They did this to accommodate those who are unable to attend the clinic between 7am and 4pm because of their jobs and to eliminate the long queues in clinics. They also open on weekends to for those who can’t collect their medication during the week, especially ARVs.
Nosipho Khumalo, who attends one of the local clinics, welcomed the longer hours: “I’m happy about the extension of working hours in clinics because this means we don’t have wake up before dawn to go to the clinic anymore.”
Kholiwe Phakathi also said it made life easier for her: “I appreciate the fact that they have extended working hours this is going to help us. I’m a domestic worker and I work everyday then knock off at five, so coming to the clinic every month to get my treatment was a challenge.”
She also said her employer had a problem with her taking a day off once every month to go to the clinic but now she can go after work or on the weekend.
But Busisiwe Mlambo (not her real name), a nurse in one of the local clinics, said the extra hours were a strain on staff: “We are over-burdened. There’s usually one person working in each department and it gets difficult for us to work effectively.”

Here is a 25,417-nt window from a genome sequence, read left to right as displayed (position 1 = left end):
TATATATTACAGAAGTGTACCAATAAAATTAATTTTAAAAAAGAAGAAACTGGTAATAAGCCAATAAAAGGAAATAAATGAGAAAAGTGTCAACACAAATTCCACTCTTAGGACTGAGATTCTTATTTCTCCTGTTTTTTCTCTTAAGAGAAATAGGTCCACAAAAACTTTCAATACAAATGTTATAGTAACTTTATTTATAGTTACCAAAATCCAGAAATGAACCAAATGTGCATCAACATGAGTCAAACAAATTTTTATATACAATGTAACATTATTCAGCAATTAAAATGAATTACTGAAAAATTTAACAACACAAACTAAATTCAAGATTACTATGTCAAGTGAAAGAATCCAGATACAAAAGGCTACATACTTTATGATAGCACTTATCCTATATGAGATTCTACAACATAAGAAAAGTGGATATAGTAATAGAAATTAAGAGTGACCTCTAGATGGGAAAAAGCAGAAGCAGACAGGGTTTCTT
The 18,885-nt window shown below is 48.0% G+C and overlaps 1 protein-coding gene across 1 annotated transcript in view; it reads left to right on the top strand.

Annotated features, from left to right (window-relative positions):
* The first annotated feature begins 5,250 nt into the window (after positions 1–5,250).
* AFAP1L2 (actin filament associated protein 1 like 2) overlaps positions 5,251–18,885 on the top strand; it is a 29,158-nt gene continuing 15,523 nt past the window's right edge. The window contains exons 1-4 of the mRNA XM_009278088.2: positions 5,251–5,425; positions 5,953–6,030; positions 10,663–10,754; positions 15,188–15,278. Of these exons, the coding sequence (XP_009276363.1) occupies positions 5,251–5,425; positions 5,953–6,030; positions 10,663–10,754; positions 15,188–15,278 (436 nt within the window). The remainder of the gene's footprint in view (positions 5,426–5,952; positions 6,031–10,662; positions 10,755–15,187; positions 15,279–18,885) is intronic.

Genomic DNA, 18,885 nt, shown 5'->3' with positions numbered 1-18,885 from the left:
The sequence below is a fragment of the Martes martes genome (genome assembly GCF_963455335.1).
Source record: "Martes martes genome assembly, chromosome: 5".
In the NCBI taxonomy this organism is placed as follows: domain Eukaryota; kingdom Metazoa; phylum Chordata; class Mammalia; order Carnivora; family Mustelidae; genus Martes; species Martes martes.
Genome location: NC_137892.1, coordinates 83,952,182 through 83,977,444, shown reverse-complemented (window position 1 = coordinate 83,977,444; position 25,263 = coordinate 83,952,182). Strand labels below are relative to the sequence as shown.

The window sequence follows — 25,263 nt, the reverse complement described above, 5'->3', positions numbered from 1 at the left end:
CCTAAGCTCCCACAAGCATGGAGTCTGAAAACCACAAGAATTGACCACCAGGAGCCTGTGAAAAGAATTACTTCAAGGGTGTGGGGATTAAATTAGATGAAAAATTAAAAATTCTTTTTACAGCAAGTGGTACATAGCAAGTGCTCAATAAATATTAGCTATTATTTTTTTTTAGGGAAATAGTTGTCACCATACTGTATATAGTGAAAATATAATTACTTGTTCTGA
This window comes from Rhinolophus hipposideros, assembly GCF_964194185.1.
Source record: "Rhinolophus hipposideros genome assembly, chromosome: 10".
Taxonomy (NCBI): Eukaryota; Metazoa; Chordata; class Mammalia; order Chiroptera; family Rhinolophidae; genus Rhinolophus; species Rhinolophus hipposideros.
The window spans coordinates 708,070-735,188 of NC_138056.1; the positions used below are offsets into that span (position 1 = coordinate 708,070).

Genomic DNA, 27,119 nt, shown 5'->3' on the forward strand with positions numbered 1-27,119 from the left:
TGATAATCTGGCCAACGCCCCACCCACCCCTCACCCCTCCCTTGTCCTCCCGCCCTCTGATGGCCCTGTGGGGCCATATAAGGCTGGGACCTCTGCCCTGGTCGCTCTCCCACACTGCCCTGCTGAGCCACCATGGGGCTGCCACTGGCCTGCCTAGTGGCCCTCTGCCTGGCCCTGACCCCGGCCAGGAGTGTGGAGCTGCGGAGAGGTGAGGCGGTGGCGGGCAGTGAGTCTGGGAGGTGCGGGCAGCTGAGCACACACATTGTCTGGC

Her view was supported by another nurse who said the extended hours meant that nurses didn’t “get enough time to rest anymore because we get called to come and work when off duty”.
Patient Maria Dladla added that, despite the longer hours, patients still had to wait a long time to see nurses as the clinics were short-staffed.
Meanwhile, Phumzile Thela (not her real name), a general assistant in a local clinic, said patients were told to come to the clinic with an exercise book which then became their file.
Mthokozisi Ndaba said: “We are told to buy exercise books and we don’t have money, this is not good at all.”